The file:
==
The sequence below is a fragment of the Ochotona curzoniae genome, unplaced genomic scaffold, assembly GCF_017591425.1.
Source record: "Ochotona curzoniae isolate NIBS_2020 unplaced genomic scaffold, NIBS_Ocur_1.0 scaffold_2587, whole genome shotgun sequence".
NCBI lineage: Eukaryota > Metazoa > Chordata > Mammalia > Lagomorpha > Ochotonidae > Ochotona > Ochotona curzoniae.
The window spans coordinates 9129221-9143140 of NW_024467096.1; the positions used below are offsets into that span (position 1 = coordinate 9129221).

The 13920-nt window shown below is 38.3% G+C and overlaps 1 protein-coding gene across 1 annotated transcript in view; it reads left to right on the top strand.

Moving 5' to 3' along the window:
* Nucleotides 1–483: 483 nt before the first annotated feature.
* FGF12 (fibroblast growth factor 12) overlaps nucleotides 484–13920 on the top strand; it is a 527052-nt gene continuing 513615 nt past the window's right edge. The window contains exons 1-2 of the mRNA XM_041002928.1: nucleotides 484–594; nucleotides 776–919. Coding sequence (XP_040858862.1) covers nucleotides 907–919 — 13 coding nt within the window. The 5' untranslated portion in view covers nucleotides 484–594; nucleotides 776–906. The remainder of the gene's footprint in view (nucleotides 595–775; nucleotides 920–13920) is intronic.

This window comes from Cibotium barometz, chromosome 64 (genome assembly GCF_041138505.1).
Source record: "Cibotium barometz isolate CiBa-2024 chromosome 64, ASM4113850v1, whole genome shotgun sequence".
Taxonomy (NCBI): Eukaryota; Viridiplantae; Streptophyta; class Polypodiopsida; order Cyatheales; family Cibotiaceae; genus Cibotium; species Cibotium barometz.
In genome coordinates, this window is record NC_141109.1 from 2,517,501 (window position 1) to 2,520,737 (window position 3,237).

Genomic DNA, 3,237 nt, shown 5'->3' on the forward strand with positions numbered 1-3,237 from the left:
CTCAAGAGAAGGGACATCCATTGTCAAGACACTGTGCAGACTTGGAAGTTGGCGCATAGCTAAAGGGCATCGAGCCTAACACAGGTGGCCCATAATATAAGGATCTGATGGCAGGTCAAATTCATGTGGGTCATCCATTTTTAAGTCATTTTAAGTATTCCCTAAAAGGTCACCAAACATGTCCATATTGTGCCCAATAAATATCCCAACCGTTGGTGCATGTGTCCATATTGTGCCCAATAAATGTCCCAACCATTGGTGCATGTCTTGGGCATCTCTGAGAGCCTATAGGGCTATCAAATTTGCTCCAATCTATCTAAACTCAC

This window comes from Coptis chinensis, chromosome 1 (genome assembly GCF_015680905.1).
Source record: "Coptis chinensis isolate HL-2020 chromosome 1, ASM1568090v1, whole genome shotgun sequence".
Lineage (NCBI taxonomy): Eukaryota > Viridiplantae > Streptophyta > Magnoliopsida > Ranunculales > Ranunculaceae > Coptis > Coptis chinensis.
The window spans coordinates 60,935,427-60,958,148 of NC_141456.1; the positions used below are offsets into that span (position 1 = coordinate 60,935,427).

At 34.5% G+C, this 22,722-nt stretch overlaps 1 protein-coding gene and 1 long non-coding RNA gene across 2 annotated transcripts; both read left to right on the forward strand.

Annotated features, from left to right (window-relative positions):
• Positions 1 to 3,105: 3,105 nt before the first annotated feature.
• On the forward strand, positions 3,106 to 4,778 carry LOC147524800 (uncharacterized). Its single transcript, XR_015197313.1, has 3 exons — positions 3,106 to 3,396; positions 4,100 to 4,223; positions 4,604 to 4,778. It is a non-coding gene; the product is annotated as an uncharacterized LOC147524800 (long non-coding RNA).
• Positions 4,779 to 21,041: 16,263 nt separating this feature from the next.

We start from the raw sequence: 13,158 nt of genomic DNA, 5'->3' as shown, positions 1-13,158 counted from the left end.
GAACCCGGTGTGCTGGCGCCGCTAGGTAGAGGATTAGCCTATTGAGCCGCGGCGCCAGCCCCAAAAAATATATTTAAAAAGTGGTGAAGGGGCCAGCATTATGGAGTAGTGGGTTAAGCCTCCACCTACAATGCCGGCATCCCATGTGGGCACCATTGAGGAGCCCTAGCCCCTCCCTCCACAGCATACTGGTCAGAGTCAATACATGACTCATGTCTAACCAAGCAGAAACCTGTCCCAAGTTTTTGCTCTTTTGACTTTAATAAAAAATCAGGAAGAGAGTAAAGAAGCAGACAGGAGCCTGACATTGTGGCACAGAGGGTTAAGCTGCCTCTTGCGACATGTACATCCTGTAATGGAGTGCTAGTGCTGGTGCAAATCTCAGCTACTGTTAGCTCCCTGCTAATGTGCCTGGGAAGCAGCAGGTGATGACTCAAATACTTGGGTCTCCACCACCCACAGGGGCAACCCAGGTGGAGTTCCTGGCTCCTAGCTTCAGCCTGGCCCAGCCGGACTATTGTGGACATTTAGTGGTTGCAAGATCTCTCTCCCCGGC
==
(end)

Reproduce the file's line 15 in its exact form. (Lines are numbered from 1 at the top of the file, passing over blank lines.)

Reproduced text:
This window comes from Coptis chinensis, chromosome 1 (genome assembly GCF_015680905.1).